Author: John Michael Greer
Trade Paperback, 312 pages
Publication date: October 2001
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In spite of John Michael Greer's reputation for decent books on ritual magick, I shuddered when I saw this book. I was afraid it would be written to attract viewers of shows like Buffy and X-Files and be full of fiction disguised as fact in the name of "entertainment." Having done a small amount of investigation of alleged haunts, spirits, and magickal attacks in my younger days, I was also afraid that it would let loose a horde of people unprepared for the fact that (in my experience, at least) about 99% of the time a serious investigation is not only a lot of hard, boring work but ends up not with a "monster" but with some natural phenomena originally misidentified by witnesses, a hoax, or nothing at all. To be frank, I was expecting a fluffy book full of tales of monsters just like the ones in horror movies and instructions for investigation that one could get from watching the early seasons of Scooby-Doo on TV.
To my relief, Monsters: An Investigator's Guide to Magical Beings is -- for the most part -- a serious and well-done guide to the various types of magickal beings reported in legends and to their investigation. Greer's book is divided into four parts: a brief but important introduction, a "field guide to monsters," a basic guide to investigation procedures, and a section on magickal defense.
In many ways, the short introduction is the most important part of Monsters. It sets the tone for the book by explaining just what Greer means by "monsters" and how it would be possible for such beings to exist in our world. More importantly, it presents the theory of levels from ritual magick. The theory of levels divides reality into five levels: physical, etheric, astral, mental, and spiritual. Understanding this theory is essential for understanding the magickal explanations for many of the beings Greer covers in this book.
The "field guide to monsters" is the longest portion of the book. Sections in this part of the book cover vampires, ghosts, werecreatures, faeries, mermaids, dragons, spirits, angels, and demons. Each section provides information on the creature in legend (and compares those legends to Hollywood images in some cases), provides an explanation of how such creatures might exist, how to identify such beings, creatures, phenomena and medical conditions that could easily be mistaken for the being in question, and how one might deal with the being if encountered. Much of the information will disappoint those who believe in the more modern images of these creatures from novels and film -- the sign of a reasonable book in this field, in my opinion. I can't personally agree with all of the origin and magickal explanations the author presents, but nothing seems so far-fetched as to be clearly improbable. However, some of the monsters themselves strike me as far less probable than others.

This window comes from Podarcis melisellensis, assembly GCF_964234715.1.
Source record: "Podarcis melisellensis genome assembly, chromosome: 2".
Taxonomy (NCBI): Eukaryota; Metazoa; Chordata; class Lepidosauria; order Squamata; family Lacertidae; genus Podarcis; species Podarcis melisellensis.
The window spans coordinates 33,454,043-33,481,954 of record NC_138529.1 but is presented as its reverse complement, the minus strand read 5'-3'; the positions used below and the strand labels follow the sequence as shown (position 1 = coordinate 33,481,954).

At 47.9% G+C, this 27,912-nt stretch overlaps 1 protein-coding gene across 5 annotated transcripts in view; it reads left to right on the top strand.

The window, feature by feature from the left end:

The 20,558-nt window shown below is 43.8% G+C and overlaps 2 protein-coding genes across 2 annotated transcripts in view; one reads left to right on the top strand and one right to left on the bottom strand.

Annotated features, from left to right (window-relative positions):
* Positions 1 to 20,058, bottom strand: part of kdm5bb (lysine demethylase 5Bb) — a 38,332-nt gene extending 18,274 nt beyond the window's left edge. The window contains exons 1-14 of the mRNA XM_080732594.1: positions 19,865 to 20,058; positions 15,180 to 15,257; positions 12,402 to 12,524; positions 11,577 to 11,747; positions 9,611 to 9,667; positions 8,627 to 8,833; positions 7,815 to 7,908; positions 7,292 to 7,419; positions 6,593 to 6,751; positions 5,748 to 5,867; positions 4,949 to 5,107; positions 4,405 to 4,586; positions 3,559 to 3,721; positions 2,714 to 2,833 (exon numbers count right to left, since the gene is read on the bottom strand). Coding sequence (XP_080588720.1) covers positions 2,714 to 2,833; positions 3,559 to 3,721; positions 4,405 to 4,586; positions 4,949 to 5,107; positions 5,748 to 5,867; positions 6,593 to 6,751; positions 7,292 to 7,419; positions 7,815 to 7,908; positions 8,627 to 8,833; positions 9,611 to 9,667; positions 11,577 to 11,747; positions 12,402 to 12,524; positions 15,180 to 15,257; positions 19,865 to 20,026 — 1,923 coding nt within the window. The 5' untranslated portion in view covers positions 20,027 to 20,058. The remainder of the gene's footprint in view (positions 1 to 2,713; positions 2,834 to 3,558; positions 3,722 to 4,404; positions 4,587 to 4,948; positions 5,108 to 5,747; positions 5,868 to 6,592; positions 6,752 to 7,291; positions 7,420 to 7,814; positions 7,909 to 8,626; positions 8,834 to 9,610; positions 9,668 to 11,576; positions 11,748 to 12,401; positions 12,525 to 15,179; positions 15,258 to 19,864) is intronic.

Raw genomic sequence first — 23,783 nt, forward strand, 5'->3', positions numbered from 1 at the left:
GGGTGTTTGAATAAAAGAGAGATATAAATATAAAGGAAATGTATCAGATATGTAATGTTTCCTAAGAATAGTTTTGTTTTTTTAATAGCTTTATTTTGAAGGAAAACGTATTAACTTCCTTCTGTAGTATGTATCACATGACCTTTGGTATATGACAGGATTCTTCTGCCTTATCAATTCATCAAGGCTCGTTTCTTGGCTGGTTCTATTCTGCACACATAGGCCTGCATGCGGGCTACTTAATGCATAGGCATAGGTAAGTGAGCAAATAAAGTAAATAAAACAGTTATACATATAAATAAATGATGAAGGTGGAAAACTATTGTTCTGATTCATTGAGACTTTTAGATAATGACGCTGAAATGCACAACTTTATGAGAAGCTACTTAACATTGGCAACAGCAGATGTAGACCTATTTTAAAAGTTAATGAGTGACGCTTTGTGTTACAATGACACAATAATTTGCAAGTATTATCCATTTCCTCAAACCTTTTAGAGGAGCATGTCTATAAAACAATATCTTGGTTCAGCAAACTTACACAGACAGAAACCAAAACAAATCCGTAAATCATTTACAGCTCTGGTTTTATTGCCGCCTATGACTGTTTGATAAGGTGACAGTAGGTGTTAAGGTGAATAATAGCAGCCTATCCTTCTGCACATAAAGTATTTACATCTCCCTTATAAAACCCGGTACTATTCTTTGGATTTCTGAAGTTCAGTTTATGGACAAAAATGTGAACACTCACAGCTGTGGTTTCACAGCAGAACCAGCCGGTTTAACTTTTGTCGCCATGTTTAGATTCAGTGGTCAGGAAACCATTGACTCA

The third part of this book, on actual investigations, is somewhat disappointing. The information provided is very basic and far less complete than I would have liked. Anyone planning to actually investigate "monsters" or other unexplained phenomena will find the information in this 38 page section of Monsters to be a good survey of basic investigative skills and procedures. I would advise anyone seriously interested in investigating reports of the paranormal to do some further reading in the investigative field before doing any serious work. The material here will certainly put the reader a step or two ahead of the characters in the Scooby-Doo cartoon in investigative skills, but more information would have been very helpful.
The fourth major portion of Monsters talks about methods of magickal defense from hostile entities. Greer discusses both natural magick and ritual magick defenses. This portion of the book is Greer doing what he does best: teaching magick. The techniques provided are very basic, but effective. Provided, as the author mentions, one has practiced them well enough to be able perform them almost automatically before one needs to use them under stress. The chapter on natural magick suggests a magickal emergency kit of useful items. The chapter on ritual magick describes three standard, but powerful, rituals: the Lesser Banishing Ritual of the Pentagram, the Rose Cross Ritual, and the Middle Pillar Ritual.
A glossary and a long annotated bibliography round out this book. The annotated bibliography provides a paragraph or so of information about a great many books, but provides very little actual guidance as to which books are most likely to be useful and which are simply interesting books on monsters.
Overall, Monsters is an interesting book and one of the few serious books in the "paranormal investigations" field I've seen published in the popular press recently. For those interested in magickal explanations for monsters of legend or those interested in investigating reports of monster sites, it is a useful (even if slightly flawed) book well worth buying. As Greer writes well, I'd also recommend it as a possible gift for those who enjoy monsters in horror novels and films. I know several fans of X-Files, for example, who would probably love to have a book like Monsters for their collection.
Reviewed by Randall
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